In fact, I want to go one step further. I think there is an element of single-stock risk that I really abhor, and that's the shame of missing out on the performance of an individual stock because you are buffaloed into thinking it is too dangerous or you are too ignorant to do homework and decide if you like the company enough to own a piece of it.
The proselytizers of single-stock doom sometimes make this whole business out to be too hard. Take this morning. I had the privilege to attend old friend and Yale School of Management professor Jeff Sonnenfeld's unbelievably enthralling chief executive leadership conference at the New York Stock Exchange, and while the contents of the confab are off the record, I couldn't help but look around the room and scoff at the notion of single-stock risk. Why?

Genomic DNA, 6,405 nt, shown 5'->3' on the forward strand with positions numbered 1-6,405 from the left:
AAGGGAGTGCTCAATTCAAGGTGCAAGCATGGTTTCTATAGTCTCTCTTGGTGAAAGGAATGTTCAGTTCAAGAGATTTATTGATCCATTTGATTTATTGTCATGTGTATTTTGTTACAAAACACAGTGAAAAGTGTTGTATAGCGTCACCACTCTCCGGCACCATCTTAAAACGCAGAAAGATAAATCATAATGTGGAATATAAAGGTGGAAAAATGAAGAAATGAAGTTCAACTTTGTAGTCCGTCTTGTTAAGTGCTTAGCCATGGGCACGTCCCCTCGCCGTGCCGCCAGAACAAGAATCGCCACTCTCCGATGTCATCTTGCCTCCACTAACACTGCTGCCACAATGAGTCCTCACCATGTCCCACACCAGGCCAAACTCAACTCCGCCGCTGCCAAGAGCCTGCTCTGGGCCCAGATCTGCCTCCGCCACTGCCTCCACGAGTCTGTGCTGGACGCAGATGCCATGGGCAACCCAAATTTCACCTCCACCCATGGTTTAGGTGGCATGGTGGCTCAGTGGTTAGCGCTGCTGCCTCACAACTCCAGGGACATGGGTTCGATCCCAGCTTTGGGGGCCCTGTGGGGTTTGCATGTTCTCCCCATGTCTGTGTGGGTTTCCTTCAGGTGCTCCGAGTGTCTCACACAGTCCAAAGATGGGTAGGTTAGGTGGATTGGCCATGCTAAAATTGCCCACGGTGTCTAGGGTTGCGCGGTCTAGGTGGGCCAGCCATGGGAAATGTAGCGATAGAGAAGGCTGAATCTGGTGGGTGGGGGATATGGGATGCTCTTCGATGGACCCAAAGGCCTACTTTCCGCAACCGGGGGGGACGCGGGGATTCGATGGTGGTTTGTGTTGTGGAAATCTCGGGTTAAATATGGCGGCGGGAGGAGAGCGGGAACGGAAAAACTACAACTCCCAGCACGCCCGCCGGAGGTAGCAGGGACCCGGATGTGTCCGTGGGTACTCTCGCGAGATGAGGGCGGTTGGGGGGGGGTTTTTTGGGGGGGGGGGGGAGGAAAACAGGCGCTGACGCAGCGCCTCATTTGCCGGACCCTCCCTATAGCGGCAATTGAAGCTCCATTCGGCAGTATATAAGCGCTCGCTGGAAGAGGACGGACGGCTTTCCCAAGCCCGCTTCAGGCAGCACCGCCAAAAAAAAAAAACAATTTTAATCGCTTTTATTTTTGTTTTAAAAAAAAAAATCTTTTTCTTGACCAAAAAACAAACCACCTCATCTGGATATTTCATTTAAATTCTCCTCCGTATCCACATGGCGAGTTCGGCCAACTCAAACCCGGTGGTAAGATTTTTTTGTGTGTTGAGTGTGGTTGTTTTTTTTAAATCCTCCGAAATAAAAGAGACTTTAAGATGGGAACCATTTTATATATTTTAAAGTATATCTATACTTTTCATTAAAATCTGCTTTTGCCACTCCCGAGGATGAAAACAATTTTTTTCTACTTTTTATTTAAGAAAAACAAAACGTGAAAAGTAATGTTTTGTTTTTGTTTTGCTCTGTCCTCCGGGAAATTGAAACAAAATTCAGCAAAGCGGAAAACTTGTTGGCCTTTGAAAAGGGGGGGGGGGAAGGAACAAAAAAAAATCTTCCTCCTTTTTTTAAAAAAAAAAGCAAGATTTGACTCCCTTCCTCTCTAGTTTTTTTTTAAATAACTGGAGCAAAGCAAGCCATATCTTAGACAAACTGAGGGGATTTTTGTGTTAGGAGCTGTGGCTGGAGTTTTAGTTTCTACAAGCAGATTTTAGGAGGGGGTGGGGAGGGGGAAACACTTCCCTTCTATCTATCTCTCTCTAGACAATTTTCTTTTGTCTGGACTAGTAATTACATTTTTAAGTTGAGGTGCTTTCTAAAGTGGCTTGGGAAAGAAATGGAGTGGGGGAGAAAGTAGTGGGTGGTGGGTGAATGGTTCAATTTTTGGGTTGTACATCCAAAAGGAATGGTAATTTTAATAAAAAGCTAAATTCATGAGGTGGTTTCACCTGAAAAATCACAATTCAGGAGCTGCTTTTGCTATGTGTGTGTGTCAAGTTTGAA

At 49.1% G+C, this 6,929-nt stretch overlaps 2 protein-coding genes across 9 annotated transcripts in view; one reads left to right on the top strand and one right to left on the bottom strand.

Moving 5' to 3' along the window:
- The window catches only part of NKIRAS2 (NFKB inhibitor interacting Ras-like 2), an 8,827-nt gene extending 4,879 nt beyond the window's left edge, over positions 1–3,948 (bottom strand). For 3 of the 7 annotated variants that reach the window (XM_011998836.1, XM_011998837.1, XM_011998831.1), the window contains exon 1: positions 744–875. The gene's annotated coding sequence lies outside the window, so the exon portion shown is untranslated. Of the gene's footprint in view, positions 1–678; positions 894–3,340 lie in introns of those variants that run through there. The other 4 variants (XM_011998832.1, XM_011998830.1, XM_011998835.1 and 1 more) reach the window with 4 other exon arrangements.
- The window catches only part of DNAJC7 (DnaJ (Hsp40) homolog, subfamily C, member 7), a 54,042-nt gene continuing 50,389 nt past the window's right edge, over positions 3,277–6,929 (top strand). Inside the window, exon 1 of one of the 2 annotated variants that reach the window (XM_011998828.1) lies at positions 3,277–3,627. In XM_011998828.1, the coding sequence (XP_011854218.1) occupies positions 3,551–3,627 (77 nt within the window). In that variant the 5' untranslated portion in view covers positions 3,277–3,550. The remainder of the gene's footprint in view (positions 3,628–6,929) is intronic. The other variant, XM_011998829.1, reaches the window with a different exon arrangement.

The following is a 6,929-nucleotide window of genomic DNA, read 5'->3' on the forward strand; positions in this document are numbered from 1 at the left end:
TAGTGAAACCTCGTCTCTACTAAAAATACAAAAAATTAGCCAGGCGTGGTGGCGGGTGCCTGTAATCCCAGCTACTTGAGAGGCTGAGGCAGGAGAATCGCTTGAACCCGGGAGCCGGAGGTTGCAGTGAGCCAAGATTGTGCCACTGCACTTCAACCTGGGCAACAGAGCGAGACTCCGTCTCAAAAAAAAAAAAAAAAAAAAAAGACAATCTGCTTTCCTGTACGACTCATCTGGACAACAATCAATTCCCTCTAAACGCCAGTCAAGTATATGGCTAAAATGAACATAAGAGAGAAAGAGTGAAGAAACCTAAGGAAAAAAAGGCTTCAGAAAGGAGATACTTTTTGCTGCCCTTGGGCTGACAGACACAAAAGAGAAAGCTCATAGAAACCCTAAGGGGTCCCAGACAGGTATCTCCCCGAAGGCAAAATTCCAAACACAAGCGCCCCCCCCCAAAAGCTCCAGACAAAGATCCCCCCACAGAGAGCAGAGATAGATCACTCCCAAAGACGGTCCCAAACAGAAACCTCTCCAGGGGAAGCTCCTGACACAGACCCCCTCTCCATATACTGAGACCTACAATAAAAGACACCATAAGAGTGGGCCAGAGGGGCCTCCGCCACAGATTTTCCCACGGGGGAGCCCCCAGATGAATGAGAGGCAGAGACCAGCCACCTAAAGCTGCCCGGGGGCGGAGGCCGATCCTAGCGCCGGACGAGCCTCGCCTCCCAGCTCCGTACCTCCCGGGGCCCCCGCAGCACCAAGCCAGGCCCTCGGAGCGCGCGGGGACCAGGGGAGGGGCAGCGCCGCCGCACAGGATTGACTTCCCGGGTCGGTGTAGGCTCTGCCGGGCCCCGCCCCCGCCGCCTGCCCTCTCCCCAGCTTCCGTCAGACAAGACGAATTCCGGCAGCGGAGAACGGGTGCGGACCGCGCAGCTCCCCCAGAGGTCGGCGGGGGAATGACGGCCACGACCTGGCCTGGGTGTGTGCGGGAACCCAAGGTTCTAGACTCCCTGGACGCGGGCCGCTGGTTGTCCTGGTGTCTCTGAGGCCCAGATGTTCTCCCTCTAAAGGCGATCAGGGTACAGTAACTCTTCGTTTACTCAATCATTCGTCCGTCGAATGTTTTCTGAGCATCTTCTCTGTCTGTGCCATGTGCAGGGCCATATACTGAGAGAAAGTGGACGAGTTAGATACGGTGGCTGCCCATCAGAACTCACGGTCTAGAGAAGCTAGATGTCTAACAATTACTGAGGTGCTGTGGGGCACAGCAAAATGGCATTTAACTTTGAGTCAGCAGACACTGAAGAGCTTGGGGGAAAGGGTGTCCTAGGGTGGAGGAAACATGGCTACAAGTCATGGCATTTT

Because in my line of sight a few feet away, I saw Steve Miller, a brilliant turnaround artist who is now on the Dow Chemical (DOW) board; Nick Pinchuk, CEO of Snap-on Tools (SNA); Tom Quinlan, CEO of R.R. Donnelley (RRD); Stuart Miller, CEO of homebuilding giant Lennar (LEN); and Ian Cook, CEO of Colgate (CL).
I can't say what they said (that's bound by the rules), but I can tell you what I said. I marveled that the love of index funds and sector funds is so great, as is the fear that the market is so totally rigged against the little guy that the public is missing out on owning a piece of the companies these CEOs lead.